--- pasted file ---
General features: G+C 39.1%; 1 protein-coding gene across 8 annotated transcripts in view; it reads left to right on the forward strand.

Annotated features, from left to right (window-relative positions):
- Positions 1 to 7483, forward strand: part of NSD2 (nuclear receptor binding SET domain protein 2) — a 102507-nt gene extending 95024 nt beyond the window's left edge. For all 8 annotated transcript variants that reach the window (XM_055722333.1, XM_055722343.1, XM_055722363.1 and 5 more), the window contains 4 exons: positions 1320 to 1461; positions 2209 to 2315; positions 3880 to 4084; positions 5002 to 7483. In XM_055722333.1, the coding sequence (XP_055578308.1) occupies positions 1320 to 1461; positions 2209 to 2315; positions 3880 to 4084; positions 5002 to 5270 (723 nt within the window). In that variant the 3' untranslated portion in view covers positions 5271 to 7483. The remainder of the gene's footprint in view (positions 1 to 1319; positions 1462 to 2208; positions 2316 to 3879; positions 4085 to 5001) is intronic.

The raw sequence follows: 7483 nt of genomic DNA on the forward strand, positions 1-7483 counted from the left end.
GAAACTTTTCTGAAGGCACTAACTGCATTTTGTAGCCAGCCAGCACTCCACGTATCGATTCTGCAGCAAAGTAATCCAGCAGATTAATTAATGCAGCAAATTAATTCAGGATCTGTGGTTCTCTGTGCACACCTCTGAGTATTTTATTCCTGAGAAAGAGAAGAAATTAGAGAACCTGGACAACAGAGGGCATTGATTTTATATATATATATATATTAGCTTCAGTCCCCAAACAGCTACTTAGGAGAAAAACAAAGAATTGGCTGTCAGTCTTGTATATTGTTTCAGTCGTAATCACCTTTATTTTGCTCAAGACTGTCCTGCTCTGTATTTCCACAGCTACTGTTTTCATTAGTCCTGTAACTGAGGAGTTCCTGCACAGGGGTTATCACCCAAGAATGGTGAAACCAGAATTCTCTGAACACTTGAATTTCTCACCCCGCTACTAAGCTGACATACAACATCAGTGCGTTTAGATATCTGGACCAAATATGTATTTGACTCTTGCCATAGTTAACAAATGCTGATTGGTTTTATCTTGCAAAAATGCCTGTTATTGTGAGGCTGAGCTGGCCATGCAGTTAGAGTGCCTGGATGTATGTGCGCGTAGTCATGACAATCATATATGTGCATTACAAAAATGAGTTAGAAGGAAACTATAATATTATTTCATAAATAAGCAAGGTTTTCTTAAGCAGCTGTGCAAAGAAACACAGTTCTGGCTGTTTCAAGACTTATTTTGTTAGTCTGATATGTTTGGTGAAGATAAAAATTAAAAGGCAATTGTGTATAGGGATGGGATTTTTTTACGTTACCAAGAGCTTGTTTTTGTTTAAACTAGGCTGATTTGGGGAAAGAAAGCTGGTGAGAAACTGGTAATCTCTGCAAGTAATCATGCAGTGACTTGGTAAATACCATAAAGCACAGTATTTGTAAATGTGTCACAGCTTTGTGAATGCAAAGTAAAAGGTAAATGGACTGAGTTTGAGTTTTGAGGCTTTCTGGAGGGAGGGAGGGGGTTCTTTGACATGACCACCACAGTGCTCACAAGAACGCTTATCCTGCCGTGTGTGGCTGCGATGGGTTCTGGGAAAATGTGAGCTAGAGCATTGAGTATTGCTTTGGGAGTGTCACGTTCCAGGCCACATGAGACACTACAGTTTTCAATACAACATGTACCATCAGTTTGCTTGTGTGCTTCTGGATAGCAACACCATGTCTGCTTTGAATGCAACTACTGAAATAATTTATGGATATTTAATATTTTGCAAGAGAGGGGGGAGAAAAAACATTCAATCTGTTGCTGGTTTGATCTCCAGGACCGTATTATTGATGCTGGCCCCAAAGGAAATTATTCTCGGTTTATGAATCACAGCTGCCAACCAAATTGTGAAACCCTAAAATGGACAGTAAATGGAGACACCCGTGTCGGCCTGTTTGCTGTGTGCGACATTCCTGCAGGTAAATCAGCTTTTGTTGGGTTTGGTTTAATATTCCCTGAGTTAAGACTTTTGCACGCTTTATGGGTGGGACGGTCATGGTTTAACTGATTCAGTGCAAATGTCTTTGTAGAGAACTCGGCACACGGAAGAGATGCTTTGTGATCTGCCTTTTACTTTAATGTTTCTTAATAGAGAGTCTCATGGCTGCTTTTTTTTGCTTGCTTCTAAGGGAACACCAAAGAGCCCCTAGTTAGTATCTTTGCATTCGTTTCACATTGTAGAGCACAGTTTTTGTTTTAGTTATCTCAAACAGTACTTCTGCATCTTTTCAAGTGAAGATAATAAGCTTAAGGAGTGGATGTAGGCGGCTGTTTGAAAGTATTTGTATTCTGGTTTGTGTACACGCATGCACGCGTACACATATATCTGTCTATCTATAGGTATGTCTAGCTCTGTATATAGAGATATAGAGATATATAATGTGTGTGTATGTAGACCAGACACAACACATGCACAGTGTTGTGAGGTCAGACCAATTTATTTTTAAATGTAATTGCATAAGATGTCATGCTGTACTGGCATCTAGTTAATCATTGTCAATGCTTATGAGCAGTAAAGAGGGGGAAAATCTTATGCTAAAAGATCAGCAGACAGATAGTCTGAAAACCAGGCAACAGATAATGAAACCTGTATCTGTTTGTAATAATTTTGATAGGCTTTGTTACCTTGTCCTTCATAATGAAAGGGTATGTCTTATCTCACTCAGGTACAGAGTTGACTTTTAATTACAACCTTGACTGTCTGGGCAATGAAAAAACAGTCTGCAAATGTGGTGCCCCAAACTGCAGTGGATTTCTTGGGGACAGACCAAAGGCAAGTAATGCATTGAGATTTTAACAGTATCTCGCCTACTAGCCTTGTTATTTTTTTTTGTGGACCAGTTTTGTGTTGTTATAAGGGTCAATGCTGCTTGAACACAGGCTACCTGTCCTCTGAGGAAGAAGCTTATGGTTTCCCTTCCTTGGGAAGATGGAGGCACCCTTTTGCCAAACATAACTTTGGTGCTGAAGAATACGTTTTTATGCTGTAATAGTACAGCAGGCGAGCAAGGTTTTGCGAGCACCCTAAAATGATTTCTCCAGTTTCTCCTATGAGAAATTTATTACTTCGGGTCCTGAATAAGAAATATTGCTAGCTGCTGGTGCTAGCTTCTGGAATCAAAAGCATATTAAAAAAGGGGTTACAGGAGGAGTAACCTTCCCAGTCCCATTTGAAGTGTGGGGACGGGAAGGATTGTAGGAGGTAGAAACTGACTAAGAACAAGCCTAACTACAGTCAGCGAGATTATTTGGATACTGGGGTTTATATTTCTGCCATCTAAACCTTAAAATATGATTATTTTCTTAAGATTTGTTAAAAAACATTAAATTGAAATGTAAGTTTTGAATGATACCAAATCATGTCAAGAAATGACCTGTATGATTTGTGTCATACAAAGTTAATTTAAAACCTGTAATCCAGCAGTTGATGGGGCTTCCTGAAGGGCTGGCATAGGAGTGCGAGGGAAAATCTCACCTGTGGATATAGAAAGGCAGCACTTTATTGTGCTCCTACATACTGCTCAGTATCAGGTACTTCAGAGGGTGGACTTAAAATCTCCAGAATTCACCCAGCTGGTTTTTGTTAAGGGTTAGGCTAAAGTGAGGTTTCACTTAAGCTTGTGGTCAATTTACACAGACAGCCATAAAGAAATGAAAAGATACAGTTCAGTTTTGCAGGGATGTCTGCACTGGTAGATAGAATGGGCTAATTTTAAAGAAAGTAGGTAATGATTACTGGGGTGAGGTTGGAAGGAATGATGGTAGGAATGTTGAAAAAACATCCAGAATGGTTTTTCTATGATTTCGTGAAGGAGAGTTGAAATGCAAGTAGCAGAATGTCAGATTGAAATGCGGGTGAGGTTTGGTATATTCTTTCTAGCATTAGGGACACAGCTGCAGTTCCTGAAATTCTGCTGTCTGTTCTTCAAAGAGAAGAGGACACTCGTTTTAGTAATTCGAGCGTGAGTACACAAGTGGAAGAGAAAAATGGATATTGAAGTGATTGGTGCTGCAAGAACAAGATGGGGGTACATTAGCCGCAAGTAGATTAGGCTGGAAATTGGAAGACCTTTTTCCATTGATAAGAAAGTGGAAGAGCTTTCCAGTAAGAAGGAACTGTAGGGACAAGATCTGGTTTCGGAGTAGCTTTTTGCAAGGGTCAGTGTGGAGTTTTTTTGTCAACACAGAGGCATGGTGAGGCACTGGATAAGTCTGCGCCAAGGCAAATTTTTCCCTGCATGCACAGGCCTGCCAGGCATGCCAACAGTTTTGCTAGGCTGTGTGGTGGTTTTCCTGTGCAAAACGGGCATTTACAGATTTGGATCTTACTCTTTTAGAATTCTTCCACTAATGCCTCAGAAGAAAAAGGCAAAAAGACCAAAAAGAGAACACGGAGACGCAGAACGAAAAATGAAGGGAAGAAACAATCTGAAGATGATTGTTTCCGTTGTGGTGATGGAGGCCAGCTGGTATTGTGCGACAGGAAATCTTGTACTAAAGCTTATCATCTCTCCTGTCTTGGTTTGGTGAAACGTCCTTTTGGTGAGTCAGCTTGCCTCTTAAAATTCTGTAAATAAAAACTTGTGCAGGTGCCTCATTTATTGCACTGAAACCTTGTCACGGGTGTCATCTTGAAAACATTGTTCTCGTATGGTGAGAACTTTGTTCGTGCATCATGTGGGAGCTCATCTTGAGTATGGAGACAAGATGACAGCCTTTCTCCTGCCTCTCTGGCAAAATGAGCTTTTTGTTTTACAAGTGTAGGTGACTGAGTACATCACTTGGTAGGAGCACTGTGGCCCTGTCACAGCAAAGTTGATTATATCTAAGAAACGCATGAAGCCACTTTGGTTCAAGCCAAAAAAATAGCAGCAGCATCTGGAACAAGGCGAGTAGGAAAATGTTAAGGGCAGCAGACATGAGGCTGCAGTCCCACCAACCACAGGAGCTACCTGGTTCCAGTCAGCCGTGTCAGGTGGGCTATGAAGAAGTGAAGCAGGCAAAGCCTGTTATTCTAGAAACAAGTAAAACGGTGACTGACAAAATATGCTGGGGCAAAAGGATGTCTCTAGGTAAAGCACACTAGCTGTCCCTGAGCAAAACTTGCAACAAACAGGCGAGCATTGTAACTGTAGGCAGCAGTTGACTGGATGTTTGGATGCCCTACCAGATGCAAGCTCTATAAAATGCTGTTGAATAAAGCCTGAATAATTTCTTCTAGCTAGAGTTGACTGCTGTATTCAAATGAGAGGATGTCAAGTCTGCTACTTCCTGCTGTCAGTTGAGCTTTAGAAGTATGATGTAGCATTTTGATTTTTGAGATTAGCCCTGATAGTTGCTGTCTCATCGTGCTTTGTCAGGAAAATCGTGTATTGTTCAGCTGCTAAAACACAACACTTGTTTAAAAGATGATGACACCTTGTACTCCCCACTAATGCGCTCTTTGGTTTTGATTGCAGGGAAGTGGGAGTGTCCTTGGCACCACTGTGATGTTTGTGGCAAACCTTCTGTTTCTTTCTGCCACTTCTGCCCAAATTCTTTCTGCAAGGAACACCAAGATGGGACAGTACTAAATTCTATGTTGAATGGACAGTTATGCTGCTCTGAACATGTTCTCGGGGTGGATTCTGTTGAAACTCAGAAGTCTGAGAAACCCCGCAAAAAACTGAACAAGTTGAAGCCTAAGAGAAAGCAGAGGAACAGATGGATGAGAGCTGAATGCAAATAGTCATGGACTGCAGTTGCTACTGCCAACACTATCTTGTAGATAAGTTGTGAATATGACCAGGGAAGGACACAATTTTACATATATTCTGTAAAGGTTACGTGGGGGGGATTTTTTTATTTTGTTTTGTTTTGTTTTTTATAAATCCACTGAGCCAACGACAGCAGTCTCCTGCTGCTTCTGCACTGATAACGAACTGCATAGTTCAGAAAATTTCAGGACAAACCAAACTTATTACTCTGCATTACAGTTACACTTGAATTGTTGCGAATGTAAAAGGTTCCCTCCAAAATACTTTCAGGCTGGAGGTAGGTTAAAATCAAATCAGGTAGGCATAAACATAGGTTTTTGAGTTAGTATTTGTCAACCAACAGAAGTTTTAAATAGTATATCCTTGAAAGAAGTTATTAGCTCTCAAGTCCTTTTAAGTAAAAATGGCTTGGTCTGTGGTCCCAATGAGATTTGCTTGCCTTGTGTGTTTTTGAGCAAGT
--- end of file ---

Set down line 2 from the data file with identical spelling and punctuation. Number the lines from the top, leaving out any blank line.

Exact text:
Annotated features, from left to right (window-relative positions):